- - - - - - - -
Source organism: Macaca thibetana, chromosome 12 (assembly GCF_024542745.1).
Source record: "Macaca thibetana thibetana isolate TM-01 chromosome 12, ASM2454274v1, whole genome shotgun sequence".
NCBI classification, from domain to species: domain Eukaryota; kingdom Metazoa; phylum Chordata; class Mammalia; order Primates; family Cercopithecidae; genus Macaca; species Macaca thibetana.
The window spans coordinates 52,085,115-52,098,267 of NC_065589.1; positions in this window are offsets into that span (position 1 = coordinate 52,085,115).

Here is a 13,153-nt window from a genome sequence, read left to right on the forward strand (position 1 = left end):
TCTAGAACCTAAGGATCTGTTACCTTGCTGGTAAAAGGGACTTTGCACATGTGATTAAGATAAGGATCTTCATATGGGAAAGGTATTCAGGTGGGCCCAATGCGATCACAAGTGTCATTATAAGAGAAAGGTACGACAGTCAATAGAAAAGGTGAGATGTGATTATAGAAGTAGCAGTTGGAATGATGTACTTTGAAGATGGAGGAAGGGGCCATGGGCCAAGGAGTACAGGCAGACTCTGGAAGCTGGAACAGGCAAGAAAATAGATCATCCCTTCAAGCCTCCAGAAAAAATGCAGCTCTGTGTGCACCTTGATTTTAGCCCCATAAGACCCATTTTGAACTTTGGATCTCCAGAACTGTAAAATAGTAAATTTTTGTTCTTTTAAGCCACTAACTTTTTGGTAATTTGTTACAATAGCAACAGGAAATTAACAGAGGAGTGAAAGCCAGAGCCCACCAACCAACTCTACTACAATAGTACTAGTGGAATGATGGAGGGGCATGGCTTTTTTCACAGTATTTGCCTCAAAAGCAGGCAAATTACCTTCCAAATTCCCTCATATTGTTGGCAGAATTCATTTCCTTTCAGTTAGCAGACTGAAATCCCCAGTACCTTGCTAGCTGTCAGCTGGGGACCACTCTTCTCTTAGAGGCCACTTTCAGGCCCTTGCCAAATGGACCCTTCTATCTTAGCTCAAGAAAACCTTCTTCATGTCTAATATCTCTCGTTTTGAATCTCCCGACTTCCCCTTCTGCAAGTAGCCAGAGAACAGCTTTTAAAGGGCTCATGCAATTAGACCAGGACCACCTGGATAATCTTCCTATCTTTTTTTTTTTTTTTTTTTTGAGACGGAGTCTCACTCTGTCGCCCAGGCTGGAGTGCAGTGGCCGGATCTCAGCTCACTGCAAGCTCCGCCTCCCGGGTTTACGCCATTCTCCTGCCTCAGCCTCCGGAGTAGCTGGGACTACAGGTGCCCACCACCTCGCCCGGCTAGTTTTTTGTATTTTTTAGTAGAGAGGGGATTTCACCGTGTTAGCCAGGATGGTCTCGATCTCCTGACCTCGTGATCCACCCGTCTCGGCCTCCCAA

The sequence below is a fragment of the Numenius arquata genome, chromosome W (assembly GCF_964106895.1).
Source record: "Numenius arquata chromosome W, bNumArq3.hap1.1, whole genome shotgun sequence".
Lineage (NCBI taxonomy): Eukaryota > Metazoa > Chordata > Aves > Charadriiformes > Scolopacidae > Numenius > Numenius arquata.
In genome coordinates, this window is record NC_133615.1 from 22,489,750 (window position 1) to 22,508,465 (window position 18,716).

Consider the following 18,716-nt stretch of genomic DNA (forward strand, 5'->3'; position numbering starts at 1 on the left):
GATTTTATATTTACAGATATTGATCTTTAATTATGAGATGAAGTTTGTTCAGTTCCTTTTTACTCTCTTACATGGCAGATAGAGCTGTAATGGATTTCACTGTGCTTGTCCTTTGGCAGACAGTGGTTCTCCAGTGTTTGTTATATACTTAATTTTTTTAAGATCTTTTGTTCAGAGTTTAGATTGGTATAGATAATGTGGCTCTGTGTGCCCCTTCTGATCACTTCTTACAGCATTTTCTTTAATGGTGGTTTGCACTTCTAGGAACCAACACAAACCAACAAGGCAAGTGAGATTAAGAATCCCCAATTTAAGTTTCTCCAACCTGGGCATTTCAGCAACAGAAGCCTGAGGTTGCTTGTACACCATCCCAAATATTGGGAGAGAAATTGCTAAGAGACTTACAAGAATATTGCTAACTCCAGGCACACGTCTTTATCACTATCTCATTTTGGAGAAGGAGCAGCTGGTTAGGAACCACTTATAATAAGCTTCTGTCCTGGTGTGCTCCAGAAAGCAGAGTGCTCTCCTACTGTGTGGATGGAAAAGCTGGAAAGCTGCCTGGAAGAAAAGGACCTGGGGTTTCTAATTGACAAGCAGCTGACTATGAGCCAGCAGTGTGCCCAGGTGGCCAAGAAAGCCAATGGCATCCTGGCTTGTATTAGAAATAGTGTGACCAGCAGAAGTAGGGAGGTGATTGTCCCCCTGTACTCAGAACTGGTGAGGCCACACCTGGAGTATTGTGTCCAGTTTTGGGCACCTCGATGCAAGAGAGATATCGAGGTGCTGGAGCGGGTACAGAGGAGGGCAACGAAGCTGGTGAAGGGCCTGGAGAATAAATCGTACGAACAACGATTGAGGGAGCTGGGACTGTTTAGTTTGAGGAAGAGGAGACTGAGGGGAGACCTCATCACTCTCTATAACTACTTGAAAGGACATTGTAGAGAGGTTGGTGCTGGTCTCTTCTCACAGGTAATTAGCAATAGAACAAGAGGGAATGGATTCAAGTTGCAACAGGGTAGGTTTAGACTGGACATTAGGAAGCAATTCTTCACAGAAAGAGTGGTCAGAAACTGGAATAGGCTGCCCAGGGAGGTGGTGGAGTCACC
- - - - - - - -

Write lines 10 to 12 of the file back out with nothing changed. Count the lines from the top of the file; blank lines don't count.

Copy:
In genome coordinates, this window is record NC_133615.1 from 22,489,750 (window position 1) to 22,508,465 (window position 18,716).

Consider the following 18,716-nt stretch of genomic DNA (forward strand, 5'->3'; position numbering starts at 1 on the left):
GATTTTATATTTACAGATATTGATCTTTAATTATGAGATGAAGTTTGTTCAGTTCCTTTTTACTCTCTTACATGGCAGATAGAGCTGTAATGGATTTCACTGTGCTTGTCCTTTGGCAGACAGTGGTTCTCCAGTGTTTGTTATATACTTAATTTTTTTAAGATCTTTTGTTCAGAGTTTAGATTGGTATAGATAATGTGGCTCTGTGTGCCCCTTCTGATCACTTCTTACAGCATTTTCTTTAATGGTGGTTTGCACTTCTAGGAACCAACACAAACCAACAAGGCAAGTGAGATTAAGAATCCCCAATTTAAGTTTCTCCAACCTGGGCATTTCAGCAACAGAAGCCTGAGGTTGCTTGTACACCATCCCAAATATTGGGAGAGAAATTGCTAAGAGACTTACAAGAATATTGCTAACTCCAGGCACACGTCTTTATCACTATCTCATTTTGGAGAAGGAGCAGCTGGTTAGGAACCACTTATAATAAGCTTCTGTCCTGGTGTGCTCCAGAAAGCAGAGTGCTCTCCTACTGTGTGGATGGAAAAGCTGGAAAGCTGCCTGGAAGAAAAGGACCTGGGGTTTCTAATTGACAAGCAGCTGACTATGAGCCAGCAGTGTGCCCAGGTGGCCAAGAAAGCCAATGGCATCCTGGCTTGTATTAGAAATAGTGTGACCAGCAGAAGTAGGGAGGTGATTGTCCCCCTGTACTCAGAACTGGTGAGGCCACACCTGGAGTATTGTGTCCAGTTTTGGGCACCTCGATGCAAGAGAGATATCGAGGTGCTGGAGCGGGTACAGAGGAGGGCAACGAAGCTGGTGAAGGGCCTGGAGAATAAATCGTACGAACAACGATTGAGGGAGCTGGGACTGTTTAGTTTGAGGAAGAGGAGACTGAGGGGAGACCTCATCACTCTCTATAACTACTTGAAAGGACATTGTAGAGAGGTTGGTGCTGGTCTCTTCTCACAGGTAATTAGCAATAGAACAAGAGGGAATGGATTCAAGTTGCAACAGGGTAGGTTTAGACTGGACATTAGGAAGCAATTCTTCACAGAAAGAGTGGTCAGAAACTGGAATAGGCTGCCCAGGGAGGTGGTGGAGTCACC